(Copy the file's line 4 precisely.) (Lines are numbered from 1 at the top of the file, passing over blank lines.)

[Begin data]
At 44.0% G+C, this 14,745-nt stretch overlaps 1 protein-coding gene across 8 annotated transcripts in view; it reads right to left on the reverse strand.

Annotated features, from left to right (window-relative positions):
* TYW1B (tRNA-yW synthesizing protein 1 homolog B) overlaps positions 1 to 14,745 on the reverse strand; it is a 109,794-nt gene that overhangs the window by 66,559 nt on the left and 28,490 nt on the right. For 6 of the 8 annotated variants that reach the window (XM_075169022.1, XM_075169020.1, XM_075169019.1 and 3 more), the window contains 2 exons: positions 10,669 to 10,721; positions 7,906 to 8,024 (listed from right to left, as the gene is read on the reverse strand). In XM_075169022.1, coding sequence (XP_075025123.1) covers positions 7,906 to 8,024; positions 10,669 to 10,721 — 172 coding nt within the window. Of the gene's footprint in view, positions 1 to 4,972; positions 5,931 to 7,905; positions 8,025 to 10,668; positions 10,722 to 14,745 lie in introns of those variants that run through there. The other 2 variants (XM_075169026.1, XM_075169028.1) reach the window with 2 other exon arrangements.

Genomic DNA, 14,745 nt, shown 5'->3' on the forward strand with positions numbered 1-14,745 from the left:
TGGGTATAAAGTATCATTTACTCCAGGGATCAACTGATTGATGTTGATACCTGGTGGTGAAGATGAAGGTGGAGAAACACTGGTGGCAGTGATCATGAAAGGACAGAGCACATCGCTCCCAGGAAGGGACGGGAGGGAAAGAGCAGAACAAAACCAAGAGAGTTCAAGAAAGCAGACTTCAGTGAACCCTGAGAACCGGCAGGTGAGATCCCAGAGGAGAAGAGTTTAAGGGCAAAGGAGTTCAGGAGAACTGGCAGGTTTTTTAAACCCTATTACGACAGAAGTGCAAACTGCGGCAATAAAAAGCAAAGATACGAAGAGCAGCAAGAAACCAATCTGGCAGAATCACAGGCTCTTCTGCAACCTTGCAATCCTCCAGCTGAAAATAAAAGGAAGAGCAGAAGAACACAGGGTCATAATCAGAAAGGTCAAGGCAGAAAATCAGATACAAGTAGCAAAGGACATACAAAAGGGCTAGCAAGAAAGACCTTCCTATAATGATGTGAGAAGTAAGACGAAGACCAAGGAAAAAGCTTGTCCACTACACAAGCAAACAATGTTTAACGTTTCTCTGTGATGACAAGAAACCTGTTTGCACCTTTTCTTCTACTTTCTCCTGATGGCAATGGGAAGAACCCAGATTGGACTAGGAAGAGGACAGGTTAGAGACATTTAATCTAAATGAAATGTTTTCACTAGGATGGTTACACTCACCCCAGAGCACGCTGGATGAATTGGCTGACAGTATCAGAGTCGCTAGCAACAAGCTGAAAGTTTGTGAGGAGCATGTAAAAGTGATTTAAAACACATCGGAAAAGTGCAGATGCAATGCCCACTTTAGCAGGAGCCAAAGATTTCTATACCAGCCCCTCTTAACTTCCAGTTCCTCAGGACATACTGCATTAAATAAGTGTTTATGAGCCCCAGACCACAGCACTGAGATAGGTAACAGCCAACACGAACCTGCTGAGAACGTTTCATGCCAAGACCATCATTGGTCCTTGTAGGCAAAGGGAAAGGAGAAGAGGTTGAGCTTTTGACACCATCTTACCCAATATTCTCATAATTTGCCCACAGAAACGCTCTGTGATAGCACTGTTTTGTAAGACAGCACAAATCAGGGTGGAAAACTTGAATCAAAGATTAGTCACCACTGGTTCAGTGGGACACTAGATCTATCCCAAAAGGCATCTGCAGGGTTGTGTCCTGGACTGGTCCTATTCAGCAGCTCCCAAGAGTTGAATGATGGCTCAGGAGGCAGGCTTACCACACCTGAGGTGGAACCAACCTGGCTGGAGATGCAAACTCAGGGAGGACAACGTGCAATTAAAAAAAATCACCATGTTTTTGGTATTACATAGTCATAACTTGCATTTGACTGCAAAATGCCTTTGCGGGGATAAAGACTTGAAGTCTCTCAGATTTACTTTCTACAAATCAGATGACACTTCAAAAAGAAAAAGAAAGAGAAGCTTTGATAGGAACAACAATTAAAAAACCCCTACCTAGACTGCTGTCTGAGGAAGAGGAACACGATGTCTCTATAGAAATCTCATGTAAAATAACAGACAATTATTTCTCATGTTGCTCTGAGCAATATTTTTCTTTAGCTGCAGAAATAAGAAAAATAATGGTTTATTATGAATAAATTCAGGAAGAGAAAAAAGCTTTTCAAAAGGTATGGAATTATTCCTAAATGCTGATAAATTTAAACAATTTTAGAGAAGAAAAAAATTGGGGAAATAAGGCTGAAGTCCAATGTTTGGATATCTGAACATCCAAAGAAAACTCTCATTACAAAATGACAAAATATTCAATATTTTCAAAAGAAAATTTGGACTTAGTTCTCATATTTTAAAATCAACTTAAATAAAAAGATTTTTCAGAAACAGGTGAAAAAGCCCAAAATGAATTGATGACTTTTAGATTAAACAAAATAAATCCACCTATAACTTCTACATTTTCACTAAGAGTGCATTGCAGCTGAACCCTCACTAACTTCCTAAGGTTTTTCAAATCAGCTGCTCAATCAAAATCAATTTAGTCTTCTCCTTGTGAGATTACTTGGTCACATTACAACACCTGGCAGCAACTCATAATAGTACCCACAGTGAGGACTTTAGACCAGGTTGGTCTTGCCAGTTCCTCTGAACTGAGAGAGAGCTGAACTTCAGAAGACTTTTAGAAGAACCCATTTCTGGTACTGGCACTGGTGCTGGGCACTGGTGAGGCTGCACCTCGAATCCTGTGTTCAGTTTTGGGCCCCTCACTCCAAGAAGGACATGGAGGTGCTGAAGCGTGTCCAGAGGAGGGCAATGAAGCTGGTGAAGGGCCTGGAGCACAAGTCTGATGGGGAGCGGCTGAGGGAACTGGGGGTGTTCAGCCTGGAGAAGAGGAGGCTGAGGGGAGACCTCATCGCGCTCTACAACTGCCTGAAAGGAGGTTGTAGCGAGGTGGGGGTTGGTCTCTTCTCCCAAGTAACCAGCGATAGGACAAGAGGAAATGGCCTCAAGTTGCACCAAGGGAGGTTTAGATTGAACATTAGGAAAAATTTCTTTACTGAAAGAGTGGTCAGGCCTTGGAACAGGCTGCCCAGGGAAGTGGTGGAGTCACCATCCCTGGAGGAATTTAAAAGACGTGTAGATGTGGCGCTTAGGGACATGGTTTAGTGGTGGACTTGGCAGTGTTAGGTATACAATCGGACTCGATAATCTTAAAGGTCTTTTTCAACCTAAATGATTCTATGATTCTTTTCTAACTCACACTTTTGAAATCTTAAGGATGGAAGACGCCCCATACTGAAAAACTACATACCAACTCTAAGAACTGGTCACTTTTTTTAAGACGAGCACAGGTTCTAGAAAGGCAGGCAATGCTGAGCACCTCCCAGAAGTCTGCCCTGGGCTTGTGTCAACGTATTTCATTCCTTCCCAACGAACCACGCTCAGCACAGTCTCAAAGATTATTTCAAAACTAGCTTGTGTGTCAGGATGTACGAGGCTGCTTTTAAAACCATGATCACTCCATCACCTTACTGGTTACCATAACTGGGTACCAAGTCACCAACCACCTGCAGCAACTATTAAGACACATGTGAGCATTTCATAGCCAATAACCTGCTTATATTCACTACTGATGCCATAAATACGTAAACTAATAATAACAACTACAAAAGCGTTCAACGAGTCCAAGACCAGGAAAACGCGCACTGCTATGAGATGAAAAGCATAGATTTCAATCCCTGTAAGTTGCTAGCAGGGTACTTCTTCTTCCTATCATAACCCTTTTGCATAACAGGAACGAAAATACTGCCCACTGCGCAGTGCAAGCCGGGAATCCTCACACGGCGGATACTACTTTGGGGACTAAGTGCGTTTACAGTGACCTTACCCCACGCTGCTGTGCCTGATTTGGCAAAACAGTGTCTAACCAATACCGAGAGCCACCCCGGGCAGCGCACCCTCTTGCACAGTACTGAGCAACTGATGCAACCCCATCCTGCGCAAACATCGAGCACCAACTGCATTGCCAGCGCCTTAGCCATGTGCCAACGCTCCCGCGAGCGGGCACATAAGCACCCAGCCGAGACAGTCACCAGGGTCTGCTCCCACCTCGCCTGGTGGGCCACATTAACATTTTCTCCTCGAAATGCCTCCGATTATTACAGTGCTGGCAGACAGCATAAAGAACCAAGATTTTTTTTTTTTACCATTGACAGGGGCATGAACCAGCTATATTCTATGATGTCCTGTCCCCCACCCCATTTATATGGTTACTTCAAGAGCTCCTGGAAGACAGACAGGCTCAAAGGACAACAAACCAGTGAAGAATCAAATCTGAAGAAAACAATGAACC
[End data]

Genomic DNA, 14,745 nt, shown 5'->3' on the forward strand with positions numbered 1-14,745 from the left: